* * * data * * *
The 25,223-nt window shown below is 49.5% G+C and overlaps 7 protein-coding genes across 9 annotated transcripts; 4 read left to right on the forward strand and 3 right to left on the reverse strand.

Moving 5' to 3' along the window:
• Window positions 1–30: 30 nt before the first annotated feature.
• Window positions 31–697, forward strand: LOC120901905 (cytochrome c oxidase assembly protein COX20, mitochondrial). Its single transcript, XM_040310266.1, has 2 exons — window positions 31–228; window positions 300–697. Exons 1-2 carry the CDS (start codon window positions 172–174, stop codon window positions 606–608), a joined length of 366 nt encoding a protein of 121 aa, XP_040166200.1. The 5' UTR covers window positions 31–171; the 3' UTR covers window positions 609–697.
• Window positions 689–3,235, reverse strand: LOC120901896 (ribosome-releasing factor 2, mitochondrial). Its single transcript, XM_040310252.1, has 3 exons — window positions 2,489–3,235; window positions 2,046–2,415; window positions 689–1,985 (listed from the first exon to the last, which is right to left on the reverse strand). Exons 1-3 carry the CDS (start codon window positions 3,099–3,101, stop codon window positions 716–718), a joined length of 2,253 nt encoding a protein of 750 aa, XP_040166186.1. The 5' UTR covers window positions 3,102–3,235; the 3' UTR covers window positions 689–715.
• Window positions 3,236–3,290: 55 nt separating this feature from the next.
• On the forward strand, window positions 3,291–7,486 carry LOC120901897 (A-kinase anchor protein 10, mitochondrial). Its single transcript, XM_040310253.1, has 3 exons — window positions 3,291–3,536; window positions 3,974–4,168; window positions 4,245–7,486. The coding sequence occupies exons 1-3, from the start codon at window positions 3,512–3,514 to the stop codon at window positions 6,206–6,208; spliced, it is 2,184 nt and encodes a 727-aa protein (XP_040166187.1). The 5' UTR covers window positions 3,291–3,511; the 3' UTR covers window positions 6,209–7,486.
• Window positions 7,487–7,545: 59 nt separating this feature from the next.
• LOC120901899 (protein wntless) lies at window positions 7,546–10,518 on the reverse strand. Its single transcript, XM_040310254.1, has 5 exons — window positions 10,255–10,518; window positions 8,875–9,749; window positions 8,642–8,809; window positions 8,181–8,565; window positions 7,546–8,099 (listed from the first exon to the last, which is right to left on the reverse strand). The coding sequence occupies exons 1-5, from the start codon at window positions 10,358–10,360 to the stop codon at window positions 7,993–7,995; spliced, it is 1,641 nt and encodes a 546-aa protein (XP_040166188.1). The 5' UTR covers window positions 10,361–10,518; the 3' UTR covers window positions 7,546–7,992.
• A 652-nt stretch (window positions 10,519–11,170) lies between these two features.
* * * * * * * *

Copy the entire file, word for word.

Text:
The 25,223-nt window shown below is 49.5% G+C and overlaps 7 protein-coding genes across 9 annotated transcripts; 4 read left to right on the forward strand and 3 right to left on the reverse strand.

Moving 5' to 3' along the window:
• Window positions 1–30: 30 nt before the first annotated feature.
• Window positions 31–697, forward strand: LOC120901905 (cytochrome c oxidase assembly protein COX20, mitochondrial). Its single transcript, XM_040310266.1, has 2 exons — window positions 31–228; window positions 300–697. Exons 1-2 carry the CDS (start codon window positions 172–174, stop codon window positions 606–608), a joined length of 366 nt encoding a protein of 121 aa, XP_040166200.1. The 5' UTR covers window positions 31–171; the 3' UTR covers window positions 609–697.
• Window positions 689–3,235, reverse strand: LOC120901896 (ribosome-releasing factor 2, mitochondrial). Its single transcript, XM_040310252.1, has 3 exons — window positions 2,489–3,235; window positions 2,046–2,415; window positions 689–1,985 (listed from the first exon to the last, which is right to left on the reverse strand). Exons 1-3 carry the CDS (start codon window positions 3,099–3,101, stop codon window positions 716–718), a joined length of 2,253 nt encoding a protein of 750 aa, XP_040166186.1. The 5' UTR covers window positions 3,102–3,235; the 3' UTR covers window positions 689–715.
• Window positions 3,236–3,290: 55 nt separating this feature from the next.
• On the forward strand, window positions 3,291–7,486 carry LOC120901897 (A-kinase anchor protein 10, mitochondrial). Its single transcript, XM_040310253.1, has 3 exons — window positions 3,291–3,536; window positions 3,974–4,168; window positions 4,245–7,486. The coding sequence occupies exons 1-3, from the start codon at window positions 3,512–3,514 to the stop codon at window positions 6,206–6,208; spliced, it is 2,184 nt and encodes a 727-aa protein (XP_040166187.1). The 5' UTR covers window positions 3,291–3,511; the 3' UTR covers window positions 6,209–7,486.
• Window positions 7,487–7,545: 59 nt separating this feature from the next.
• LOC120901899 (protein wntless) lies at window positions 7,546–10,518 on the reverse strand. Its single transcript, XM_040310254.1, has 5 exons — window positions 10,255–10,518; window positions 8,875–9,749; window positions 8,642–8,809; window positions 8,181–8,565; window positions 7,546–8,099 (listed from the first exon to the last, which is right to left on the reverse strand). The coding sequence occupies exons 1-5, from the start codon at window positions 10,358–10,360 to the stop codon at window positions 7,993–7,995; spliced, it is 1,641 nt and encodes a 546-aa protein (XP_040166188.1). The 5' UTR covers window positions 10,361–10,518; the 3' UTR covers window positions 7,546–7,992.
• A 652-nt stretch (window positions 10,519–11,170) lies between these two features.